It is called Temple of Dawn, but I confess I have never been there at dawn.  I have only been there late afternoon, towards sunset, which is, so everyone says, the time to go. For sure, that is a beautiful time to go as the sun sets behind that magnificent Khmer style masterpiece of architecture, and the view from the opposite bank of the river is awesome, but I owe it to myself to one day rise early and really see the Temple of Dawn at Dawn!

Thai Connoisseur


  1. Peter you've written a very impressive review of the Temple of Dawn but even if I was in Baangkok my fear of water (and Asian safety standards) would stop me taking even a three minute ferry ride. If I did make the heights of the Prang my route down would be the same as yours. I must say the dressing up in traditional Thai headgear, gown etc. is a neat novel idea.

    Good post.

  2. Martyn, thanks for the kind words. I love nothing better than travelling up the Chao Phraya river on a boat to see the various sights and consider this one of the most pleasant travel options in Bangkok. However, I understand it is not for everyone. Last trip I learnt my teerak gets a bit dizzy traveling on the river boat. She did enjoy Wat Arun though and that made it worthwhile for her. But, if you want to avoid the water, take the newly extended skytrain to Wongwian Yai, which is on the left hand side of the Chao Phraya (same as Wat Arun) and take a taxi from there. Go for it, climb that Prang! Sure, you may look an ass climbing down on your ass, but the views from the top are worth it. For 100 baht the Thai costume gimmick is worth it if your significant other can be persuaded to partake. It is in the public eye and other people will be taking photos too (free of charge) even though you are the one who has paid for it.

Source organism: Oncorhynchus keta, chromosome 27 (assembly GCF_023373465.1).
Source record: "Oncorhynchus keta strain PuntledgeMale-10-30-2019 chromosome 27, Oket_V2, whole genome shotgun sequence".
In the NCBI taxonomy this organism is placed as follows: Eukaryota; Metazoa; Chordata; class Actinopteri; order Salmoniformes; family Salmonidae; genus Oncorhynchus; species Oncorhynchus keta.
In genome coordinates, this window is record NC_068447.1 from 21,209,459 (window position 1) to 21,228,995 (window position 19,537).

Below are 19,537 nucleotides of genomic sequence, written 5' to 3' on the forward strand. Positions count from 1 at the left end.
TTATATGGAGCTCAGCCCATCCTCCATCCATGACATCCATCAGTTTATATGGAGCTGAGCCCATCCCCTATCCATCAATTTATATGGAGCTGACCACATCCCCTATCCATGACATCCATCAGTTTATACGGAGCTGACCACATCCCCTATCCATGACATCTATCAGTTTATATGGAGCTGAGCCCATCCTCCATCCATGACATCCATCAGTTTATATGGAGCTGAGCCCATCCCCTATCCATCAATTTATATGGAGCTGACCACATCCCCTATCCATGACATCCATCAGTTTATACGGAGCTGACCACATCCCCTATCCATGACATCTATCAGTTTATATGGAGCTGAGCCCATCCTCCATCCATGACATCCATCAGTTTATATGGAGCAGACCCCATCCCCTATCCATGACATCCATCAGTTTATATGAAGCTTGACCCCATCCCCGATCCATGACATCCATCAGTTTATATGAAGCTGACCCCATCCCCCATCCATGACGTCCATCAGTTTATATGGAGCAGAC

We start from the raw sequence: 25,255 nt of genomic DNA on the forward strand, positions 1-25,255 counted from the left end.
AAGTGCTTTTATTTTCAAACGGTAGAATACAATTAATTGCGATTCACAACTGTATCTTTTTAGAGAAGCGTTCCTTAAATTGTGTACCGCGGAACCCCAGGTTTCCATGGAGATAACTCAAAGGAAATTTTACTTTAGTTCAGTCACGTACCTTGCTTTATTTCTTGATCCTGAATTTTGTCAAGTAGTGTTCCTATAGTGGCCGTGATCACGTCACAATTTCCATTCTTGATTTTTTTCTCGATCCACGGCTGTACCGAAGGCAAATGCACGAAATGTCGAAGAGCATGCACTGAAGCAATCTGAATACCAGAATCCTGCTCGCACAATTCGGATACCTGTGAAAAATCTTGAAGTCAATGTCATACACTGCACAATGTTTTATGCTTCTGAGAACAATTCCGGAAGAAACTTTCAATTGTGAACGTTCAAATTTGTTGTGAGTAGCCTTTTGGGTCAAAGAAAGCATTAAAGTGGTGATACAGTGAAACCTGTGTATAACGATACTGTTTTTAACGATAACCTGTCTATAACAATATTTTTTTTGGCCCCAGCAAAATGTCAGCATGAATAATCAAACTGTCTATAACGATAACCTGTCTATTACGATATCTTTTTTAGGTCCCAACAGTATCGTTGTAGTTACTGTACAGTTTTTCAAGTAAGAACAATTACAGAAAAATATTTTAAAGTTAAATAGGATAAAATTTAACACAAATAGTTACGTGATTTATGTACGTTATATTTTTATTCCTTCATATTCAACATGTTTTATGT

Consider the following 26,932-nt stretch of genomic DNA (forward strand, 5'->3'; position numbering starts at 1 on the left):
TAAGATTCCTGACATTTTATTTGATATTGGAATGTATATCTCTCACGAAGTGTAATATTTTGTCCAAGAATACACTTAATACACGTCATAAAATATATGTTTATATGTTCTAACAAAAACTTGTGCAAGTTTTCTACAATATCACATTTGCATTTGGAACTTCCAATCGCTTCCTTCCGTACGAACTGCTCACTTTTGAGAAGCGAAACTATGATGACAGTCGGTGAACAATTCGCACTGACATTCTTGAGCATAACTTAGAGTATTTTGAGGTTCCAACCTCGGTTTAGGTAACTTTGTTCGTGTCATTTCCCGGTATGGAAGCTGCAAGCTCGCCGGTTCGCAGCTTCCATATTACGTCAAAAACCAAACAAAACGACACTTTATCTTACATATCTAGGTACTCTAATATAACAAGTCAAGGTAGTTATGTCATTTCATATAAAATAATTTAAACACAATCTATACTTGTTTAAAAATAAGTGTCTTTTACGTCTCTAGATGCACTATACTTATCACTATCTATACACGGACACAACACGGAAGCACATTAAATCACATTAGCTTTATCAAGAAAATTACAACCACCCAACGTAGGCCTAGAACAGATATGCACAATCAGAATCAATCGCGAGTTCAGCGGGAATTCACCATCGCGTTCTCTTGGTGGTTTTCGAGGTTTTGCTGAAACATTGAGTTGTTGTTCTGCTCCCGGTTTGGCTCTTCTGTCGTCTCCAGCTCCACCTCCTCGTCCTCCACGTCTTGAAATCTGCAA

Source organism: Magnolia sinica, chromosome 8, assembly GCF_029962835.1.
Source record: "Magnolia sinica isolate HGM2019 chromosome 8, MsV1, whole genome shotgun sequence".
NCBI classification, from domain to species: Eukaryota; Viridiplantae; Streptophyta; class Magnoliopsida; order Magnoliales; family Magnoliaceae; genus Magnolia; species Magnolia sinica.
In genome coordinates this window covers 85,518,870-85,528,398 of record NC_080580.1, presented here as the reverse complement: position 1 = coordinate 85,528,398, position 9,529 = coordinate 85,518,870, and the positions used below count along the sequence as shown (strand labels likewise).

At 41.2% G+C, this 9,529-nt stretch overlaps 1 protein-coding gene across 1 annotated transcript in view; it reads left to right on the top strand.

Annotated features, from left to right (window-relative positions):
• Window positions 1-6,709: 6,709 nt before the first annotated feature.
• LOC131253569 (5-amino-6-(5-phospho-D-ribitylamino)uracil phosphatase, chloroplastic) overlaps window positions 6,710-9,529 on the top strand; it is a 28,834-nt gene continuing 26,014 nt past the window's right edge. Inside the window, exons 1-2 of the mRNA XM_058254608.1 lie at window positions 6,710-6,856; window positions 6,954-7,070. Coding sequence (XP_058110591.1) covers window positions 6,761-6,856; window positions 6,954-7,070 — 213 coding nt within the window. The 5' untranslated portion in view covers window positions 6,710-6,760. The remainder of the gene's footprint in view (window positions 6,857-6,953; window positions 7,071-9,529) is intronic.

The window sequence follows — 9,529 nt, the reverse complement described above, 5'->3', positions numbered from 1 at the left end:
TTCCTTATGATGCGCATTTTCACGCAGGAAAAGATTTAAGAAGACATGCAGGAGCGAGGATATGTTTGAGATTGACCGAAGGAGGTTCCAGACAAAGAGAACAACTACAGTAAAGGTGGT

3. Wonderful photos! And, I agree, that it's impossible to choose a favourite temple. Each seems to have it's own magic and uniqueness. BUT :) if I had to pick just one up here in CM, it would be Wat Lok Molee. Not sure why, it's probably lacking in colour compared to most, but it's lacy trimmings are very appealing.

    Snap...had trouble signing in as me!

  4. Thanks Snap! I have been to Wat Lok Molee before and it does have its charms for sure. If you love temples CM is a great place to live!

  5. Hi Peter, is there anyway I can email you? I can't find a contact form here on the site.
    Thank you in advance!

  6. This comment has been removed by a blog administrator.

  7. Hi Peter, it's been a while since I've visited your blog, but I'm glad you're still finidng plenty to write about. I haven't been to the Temple of the Dawn yet, though I have it on my list of things to do one day. Great photos!

  8. Hi Ray, thanks for the nice comment. Hope you get to visit Temple of the Dawn soon, it is well worth it. Cheers!